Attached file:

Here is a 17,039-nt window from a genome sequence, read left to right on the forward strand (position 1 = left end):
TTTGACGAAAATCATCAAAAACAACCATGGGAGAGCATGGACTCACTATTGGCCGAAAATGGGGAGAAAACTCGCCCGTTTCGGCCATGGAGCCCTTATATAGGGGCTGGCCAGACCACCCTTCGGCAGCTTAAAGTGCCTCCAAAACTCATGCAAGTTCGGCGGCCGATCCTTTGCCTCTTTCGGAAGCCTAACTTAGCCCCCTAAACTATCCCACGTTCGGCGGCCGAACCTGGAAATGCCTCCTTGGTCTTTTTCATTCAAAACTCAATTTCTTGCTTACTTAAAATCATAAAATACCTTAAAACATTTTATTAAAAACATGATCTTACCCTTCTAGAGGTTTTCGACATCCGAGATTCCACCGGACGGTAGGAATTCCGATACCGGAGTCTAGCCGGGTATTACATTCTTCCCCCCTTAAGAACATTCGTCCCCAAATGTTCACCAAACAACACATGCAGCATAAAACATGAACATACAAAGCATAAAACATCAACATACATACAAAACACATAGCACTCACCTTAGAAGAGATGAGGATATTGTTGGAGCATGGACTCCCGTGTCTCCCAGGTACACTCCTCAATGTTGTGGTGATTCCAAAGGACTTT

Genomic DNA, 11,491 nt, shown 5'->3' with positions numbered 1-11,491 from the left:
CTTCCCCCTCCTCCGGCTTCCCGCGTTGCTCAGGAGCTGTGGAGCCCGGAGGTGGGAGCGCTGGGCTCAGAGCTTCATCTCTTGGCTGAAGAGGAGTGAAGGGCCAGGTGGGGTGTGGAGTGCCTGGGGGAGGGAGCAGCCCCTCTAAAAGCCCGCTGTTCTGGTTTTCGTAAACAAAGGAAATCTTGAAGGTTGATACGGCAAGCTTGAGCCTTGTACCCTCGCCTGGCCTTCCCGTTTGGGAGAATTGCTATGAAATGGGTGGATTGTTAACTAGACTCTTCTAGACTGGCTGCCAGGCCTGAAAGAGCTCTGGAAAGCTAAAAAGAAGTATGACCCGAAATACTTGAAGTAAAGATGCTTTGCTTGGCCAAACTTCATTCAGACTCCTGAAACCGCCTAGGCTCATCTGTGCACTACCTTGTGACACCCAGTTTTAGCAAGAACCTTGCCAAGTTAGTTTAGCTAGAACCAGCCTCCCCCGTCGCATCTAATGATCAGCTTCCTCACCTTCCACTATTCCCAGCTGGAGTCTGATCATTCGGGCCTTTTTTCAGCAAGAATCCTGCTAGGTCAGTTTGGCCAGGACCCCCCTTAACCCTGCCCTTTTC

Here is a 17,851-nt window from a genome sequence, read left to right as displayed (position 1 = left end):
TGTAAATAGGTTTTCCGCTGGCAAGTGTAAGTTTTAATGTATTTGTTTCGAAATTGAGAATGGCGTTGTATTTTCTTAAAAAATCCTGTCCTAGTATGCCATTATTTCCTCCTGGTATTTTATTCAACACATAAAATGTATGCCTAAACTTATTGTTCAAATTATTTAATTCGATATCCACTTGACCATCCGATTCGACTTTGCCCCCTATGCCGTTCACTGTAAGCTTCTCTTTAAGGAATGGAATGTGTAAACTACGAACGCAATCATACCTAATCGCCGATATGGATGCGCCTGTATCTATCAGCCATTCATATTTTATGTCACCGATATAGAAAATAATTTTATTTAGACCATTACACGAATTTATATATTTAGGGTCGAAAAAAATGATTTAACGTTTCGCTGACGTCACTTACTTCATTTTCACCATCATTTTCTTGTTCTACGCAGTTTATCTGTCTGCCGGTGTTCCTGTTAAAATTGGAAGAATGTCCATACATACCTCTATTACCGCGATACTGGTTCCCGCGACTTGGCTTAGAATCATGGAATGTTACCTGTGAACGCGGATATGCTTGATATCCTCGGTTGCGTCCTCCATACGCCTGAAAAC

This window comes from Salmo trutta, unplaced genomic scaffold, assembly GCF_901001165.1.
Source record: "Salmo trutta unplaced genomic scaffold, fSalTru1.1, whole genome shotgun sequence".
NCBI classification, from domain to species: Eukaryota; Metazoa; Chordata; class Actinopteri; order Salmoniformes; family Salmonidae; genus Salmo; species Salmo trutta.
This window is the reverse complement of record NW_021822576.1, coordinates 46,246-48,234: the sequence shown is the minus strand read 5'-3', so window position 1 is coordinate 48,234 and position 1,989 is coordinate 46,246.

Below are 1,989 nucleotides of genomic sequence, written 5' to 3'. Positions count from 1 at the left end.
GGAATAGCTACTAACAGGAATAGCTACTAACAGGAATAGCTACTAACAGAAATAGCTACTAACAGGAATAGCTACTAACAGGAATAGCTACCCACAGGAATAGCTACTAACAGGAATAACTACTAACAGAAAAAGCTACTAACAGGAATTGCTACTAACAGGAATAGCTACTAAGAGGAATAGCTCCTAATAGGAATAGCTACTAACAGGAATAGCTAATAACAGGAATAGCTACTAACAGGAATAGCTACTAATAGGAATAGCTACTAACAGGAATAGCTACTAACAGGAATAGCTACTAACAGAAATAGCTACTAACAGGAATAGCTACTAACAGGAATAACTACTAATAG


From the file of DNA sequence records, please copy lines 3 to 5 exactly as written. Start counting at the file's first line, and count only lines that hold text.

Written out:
Genomic DNA, 11,491 nt, shown 5'->3' with positions numbered 1-11,491 from the left:
CTTCCCCCTCCTCCGGCTTCCCGCGTTGCTCAGGAGCTGTGGAGCCCGGAGGTGGGAGCGCTGGGCTCAGAGCTTCATCTCTTGGCTGAAGAGGAGTGAAGGGCCAGGTGGGGTGTGGAGTGCCTGGGGGAGGGAGCAGCCCCTCTAAAAGCCCGCTGTTCTGGTTTTCGTAAACAAAGGAAATCTTGAAGGTTGATACGGCAAGCTTGAGCCTTGTACCCTCGCCTGGCCTTCCCGTTTGGGAGAATTGCTATGAAATGGGTGGATTGTTAACTAGACTCTTCTAGACTGGCTGCCAGGCCTGAAAGAGCTCTGGAAAGCTAAAAAGAAGTATGACCCGAAATACTTGAAGTAAAGATGCTTTGCTTGGCCAAACTTCATTCAGACTCCTGAAACCGCCTAGGCTCATCTGTGCACTACCTTGTGACACCCAGTTTTAGCAAGAACCTTGCCAAGTTAGTTTAGCTAGAACCAGCCTCCCCCGTCGCATCTAATGATCAGCTTCCTCACCTTCCACTATTCCCAGCTGGAGTCTGATCATTCGGGCCTTTTTTCAGCAAGAATCCTGCTAGGTCAGTTTGGCCAGGACCCCCCTTAACCCTGCCCTTTTC

Here is a 17,851-nt window from a genome sequence, read left to right as displayed (position 1 = left end):